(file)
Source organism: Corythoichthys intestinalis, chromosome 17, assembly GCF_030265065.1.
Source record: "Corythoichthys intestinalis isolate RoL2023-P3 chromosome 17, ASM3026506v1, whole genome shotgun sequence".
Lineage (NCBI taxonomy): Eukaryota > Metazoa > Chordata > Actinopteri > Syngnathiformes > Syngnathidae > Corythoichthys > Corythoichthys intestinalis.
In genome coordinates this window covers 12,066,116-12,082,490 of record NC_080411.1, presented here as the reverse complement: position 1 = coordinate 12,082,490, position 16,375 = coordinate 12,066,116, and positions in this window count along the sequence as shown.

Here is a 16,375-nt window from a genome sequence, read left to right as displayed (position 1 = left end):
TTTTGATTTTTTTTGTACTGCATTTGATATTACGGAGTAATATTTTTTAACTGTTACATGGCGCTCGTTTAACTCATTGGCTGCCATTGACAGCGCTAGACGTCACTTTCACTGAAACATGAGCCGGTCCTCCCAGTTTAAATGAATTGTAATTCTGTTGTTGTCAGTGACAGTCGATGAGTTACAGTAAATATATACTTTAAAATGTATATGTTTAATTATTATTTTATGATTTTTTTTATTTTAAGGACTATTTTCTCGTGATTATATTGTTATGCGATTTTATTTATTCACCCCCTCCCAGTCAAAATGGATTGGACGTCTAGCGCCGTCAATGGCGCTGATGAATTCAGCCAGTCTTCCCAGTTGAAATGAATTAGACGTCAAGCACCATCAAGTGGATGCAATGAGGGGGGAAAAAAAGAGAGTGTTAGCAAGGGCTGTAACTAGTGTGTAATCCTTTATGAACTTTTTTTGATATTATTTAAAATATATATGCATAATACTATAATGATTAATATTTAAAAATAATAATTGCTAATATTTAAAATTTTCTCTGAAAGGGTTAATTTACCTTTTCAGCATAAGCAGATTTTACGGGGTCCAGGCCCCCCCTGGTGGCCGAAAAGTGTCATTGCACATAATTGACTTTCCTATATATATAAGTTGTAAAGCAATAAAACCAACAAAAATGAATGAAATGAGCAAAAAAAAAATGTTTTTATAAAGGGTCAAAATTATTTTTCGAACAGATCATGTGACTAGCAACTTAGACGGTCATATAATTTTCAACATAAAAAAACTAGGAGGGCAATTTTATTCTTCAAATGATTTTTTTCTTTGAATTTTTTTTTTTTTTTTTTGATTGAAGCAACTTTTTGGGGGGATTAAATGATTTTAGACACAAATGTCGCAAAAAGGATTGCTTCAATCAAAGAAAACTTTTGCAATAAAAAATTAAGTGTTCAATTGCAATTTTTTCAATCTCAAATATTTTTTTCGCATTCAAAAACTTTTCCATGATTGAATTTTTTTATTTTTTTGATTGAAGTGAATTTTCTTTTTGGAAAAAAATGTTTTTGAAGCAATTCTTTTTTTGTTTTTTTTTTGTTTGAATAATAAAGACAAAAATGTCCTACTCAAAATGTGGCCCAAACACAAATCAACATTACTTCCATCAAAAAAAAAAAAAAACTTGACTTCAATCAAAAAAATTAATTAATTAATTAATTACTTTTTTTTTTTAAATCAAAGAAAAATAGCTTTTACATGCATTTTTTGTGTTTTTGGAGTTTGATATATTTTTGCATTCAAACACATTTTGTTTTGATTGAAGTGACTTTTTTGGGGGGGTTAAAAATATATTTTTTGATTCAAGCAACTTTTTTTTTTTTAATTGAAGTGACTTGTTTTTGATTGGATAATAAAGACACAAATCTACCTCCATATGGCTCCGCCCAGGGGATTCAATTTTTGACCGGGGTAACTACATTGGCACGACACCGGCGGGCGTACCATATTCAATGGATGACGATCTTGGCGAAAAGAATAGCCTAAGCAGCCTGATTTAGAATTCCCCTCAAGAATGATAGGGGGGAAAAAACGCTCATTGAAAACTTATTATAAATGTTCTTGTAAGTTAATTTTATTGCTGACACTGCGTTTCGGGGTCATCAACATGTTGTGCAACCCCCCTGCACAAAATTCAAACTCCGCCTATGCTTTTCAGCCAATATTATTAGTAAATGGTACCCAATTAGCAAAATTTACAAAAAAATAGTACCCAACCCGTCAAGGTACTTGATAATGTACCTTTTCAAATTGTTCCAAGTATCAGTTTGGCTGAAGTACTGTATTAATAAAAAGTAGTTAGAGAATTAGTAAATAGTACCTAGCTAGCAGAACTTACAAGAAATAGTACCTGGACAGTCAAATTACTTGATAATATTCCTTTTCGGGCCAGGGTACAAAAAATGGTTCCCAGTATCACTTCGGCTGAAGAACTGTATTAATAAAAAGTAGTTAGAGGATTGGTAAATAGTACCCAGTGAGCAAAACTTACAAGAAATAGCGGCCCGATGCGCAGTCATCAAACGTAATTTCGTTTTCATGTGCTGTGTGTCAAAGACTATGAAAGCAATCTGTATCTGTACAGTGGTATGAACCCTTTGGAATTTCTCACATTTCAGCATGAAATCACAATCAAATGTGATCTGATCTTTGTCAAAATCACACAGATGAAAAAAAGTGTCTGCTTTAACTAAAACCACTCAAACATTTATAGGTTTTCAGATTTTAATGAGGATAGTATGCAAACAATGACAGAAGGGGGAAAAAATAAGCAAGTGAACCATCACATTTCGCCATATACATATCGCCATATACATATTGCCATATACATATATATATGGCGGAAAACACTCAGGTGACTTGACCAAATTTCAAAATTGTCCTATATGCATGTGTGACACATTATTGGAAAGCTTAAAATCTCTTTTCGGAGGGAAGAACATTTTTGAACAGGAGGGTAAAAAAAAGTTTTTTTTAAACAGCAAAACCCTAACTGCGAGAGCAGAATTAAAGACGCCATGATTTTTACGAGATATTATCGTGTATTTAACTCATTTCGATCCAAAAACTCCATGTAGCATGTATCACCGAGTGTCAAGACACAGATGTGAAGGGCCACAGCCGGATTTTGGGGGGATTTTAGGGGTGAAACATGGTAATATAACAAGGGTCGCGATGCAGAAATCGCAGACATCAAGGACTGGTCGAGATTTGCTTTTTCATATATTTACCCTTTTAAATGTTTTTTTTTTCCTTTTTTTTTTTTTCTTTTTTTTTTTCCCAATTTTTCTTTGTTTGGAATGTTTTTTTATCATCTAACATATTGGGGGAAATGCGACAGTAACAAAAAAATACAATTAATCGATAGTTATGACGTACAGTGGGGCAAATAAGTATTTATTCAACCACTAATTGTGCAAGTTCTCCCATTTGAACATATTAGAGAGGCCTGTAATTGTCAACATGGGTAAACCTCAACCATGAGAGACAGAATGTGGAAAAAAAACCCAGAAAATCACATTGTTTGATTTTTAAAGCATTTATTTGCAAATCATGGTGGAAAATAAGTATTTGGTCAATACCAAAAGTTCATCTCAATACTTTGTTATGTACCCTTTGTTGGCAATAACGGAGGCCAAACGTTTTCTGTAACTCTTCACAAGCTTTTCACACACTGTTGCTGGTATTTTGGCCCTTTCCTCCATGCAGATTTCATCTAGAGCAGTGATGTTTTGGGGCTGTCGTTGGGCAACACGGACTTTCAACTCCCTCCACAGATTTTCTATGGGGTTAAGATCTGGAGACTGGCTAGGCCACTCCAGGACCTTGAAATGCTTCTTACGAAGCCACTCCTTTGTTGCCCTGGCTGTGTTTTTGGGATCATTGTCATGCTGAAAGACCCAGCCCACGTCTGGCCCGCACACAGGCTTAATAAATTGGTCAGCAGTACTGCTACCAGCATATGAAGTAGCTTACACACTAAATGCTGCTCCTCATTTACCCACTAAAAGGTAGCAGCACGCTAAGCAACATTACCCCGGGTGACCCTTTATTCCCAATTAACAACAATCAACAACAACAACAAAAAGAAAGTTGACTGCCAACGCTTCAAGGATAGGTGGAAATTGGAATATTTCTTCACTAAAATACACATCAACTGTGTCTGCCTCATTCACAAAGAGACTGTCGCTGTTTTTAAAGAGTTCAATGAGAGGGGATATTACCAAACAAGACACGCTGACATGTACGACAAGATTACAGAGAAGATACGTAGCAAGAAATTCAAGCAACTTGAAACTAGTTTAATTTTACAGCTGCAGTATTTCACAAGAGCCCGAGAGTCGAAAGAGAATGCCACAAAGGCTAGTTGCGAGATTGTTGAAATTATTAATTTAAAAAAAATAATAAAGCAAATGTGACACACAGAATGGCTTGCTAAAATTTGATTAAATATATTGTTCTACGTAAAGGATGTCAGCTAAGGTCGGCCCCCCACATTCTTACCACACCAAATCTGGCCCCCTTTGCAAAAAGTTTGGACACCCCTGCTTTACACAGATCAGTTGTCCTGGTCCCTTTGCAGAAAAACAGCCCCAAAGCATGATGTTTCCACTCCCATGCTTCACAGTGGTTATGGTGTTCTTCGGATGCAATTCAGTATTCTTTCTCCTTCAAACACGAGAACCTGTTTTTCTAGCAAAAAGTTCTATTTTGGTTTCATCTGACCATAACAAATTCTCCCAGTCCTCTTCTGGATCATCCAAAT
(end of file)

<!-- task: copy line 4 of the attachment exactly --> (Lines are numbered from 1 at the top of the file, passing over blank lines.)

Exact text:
In genome coordinates this window covers 12,066,116-12,082,490 of record NC_080411.1, presented here as the reverse complement: position 1 = coordinate 12,082,490, position 16,375 = coordinate 12,066,116, and positions in this window count along the sequence as shown.